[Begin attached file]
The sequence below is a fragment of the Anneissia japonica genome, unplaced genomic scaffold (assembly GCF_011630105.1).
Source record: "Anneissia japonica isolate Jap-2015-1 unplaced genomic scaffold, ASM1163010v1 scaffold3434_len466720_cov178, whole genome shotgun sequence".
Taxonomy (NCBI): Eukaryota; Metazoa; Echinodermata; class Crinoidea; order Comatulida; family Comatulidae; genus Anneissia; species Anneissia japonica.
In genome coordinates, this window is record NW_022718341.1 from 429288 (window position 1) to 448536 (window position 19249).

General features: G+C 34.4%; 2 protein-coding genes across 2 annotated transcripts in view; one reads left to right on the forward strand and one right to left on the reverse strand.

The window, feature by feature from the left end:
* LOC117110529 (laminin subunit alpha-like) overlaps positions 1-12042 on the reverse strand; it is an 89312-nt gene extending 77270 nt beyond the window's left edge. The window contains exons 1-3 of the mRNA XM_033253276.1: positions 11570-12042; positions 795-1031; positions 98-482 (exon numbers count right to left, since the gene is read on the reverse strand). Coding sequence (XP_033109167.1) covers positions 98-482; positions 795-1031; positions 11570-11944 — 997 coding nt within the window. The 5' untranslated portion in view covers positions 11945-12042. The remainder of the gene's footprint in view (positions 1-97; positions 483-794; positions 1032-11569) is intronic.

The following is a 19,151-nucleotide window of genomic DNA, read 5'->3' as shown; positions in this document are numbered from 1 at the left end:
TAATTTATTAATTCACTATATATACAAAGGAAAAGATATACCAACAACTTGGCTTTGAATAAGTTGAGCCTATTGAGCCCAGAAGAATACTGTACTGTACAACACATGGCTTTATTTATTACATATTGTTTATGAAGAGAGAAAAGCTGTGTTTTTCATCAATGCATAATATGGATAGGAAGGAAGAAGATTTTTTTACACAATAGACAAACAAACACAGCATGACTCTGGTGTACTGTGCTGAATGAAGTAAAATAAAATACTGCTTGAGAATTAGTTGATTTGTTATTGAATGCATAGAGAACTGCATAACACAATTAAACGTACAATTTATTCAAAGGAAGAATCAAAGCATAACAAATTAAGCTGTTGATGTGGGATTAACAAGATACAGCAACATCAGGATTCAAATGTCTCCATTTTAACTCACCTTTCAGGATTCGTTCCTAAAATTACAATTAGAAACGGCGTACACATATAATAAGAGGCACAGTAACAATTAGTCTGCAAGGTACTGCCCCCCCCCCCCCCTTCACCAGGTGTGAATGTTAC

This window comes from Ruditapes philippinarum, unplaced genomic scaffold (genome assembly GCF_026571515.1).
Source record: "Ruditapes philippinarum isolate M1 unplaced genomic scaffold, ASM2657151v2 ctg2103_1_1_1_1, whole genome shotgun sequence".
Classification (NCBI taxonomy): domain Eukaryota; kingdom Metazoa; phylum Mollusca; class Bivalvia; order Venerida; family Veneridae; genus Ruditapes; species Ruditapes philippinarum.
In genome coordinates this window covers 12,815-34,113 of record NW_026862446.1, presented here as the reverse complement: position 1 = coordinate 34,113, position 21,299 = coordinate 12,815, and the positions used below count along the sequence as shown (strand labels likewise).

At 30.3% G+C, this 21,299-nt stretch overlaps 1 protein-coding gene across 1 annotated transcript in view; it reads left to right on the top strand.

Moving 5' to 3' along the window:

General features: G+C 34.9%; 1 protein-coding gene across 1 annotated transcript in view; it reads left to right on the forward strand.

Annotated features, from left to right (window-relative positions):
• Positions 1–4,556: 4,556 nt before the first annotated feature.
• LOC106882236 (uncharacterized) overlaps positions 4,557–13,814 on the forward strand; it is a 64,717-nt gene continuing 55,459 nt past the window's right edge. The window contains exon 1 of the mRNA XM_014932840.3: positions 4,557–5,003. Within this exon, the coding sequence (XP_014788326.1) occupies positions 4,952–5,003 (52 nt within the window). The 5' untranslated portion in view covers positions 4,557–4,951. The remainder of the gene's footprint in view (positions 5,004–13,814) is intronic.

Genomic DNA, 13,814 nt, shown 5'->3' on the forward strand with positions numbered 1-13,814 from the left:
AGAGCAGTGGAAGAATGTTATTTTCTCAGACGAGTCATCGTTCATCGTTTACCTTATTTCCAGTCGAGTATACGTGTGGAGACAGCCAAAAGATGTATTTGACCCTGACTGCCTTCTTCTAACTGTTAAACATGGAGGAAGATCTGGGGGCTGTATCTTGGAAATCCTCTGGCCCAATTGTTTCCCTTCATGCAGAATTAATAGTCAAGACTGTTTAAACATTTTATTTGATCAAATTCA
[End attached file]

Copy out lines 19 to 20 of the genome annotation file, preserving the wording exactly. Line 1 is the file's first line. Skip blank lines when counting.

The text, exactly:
• LOC106882236 (uncharacterized) overlaps positions 4,557–13,814 on the forward strand; it is a 64,717-nt gene continuing 55,459 nt past the window's right edge. The window contains exon 1 of the mRNA XM_014932840.3: positions 4,557–5,003. Within this exon, the coding sequence (XP_014788326.1) occupies positions 4,952–5,003 (52 nt within the window). The 5' untranslated portion in view covers positions 4,557–4,951. The remainder of the gene's footprint in view (positions 5,004–13,814) is intronic.

Genomic DNA, 13,814 nt, shown 5'->3' on the forward strand with positions numbered 1-13,814 from the left: